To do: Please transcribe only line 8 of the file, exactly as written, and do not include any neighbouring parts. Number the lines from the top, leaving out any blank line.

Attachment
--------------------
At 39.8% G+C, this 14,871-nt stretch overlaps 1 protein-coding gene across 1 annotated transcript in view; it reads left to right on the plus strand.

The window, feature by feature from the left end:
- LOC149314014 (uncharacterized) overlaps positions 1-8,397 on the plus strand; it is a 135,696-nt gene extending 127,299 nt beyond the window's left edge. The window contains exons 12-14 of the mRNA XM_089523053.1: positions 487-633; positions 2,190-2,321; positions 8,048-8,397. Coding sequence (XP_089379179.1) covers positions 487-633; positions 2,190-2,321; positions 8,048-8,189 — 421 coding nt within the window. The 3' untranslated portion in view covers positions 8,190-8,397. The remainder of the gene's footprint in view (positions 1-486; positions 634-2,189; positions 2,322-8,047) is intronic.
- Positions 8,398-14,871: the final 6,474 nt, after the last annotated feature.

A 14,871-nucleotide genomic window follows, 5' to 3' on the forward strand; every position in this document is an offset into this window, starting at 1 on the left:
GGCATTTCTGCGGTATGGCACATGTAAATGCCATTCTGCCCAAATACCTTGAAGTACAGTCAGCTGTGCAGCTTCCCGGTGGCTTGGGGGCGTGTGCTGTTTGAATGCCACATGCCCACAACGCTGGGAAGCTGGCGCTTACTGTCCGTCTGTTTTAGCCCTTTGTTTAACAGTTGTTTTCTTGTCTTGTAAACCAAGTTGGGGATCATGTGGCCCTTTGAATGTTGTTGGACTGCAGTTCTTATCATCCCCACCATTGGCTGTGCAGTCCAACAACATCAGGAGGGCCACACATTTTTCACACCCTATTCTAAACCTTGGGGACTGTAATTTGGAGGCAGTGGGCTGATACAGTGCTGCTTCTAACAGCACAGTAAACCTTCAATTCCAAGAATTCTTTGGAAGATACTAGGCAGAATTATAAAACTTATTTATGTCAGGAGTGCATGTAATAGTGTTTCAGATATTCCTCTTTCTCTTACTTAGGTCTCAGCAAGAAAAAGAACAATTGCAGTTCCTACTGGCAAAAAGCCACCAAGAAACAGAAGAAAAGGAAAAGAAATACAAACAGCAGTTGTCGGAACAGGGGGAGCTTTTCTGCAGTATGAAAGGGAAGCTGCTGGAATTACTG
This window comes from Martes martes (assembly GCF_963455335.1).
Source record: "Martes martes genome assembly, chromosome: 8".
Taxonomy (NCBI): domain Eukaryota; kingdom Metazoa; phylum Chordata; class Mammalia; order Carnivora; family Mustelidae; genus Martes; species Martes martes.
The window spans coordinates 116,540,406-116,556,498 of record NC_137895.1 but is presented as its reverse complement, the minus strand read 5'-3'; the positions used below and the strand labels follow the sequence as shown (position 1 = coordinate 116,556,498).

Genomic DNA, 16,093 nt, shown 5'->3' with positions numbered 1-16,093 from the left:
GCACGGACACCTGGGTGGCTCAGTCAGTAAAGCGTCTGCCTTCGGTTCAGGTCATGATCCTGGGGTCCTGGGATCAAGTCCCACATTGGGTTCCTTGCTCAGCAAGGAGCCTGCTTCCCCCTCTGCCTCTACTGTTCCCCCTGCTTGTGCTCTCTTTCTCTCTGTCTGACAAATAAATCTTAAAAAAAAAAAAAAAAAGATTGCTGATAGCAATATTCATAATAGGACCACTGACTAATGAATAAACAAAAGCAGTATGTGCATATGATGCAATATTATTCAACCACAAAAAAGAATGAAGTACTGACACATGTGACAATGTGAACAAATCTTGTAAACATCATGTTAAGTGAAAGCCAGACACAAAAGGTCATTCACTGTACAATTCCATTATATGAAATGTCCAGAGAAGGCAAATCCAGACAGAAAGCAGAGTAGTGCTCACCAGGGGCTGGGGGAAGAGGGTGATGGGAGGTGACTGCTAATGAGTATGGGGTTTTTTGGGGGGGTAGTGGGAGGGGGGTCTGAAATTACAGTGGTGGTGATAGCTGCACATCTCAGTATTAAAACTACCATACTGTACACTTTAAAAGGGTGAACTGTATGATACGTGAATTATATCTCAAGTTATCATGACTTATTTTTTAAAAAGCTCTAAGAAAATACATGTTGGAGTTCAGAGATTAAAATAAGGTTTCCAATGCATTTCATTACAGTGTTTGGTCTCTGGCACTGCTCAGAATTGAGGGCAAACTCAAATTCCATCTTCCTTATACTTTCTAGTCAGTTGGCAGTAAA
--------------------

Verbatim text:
Source record: "Martes martes genome assembly, chromosome: 8".